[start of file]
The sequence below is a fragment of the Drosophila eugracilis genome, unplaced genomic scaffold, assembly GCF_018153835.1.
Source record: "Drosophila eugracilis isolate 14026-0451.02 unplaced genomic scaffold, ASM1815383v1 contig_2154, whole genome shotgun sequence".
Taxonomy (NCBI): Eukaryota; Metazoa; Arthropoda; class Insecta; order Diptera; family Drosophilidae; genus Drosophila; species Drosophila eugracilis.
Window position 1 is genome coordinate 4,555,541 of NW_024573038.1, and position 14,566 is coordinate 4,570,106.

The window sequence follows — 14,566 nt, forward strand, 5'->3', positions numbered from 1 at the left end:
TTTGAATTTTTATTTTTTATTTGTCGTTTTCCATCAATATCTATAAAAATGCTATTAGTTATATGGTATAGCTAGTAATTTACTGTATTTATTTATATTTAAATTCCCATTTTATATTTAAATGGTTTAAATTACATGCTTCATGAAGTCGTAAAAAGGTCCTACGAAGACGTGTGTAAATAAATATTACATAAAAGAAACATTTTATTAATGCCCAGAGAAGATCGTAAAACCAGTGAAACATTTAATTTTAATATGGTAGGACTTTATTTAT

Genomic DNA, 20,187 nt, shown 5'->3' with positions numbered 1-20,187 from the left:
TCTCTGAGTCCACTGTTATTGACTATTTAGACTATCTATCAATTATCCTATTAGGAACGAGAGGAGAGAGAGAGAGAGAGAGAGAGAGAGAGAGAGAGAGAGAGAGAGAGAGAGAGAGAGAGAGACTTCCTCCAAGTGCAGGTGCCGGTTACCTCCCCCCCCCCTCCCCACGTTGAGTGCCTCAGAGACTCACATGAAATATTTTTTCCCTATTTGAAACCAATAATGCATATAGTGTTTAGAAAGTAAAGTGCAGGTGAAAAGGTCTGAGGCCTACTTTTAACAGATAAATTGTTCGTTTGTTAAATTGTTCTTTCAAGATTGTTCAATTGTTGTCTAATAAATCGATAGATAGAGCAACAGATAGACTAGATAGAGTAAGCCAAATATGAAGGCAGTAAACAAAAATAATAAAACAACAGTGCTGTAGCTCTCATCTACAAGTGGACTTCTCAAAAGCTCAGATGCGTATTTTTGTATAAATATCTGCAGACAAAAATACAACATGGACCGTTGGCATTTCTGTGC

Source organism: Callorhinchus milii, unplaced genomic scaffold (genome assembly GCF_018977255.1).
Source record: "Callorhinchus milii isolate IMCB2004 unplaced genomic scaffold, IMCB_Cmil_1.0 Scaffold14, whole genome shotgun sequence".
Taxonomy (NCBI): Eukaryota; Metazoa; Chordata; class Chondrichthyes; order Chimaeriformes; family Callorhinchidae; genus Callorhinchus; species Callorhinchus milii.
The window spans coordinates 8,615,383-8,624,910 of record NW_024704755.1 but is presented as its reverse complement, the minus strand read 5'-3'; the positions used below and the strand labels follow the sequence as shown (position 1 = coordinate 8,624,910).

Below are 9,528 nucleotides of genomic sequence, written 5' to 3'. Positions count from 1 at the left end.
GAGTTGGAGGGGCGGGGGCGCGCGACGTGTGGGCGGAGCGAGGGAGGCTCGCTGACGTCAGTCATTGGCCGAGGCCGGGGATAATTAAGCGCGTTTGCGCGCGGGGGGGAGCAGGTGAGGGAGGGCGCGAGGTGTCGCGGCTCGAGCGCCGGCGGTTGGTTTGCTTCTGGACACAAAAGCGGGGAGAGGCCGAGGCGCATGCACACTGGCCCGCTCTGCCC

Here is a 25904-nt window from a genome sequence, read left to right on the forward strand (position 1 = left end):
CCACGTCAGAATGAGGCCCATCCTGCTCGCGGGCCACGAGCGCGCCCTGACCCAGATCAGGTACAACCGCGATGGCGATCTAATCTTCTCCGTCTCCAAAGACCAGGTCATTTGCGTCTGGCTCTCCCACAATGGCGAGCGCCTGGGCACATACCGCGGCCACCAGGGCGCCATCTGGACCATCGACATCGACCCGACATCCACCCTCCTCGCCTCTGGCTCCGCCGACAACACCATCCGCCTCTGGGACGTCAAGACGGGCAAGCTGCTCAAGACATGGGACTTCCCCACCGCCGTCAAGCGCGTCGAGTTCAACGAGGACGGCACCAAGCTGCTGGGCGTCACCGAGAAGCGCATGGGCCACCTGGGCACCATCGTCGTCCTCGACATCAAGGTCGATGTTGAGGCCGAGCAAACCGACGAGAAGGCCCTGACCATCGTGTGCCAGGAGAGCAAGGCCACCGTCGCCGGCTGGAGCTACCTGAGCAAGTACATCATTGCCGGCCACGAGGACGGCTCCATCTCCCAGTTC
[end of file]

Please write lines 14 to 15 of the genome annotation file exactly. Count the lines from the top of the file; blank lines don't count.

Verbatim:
GAGTTGGAGGGGCGGGGGCGCGCGACGTGTGGGCGGAGCGAGGGAGGCTCGCTGACGTCAGTCATTGGCCGAGGCCGGGGATAATTAAGCGCGTTTGCGCGCGGGGGGGAGCAGGTGAGGGAGGGCGCGAGGTGTCGCGGCTCGAGCGCCGGCGGTTGGTTTGCTTCTGGACACAAAAGCGGGGAGAGGCCGAGGCGCATGCACACTGGCCCGCTCTGCCC

Here is a 25904-nt window from a genome sequence, read left to right on the forward strand (position 1 = left end):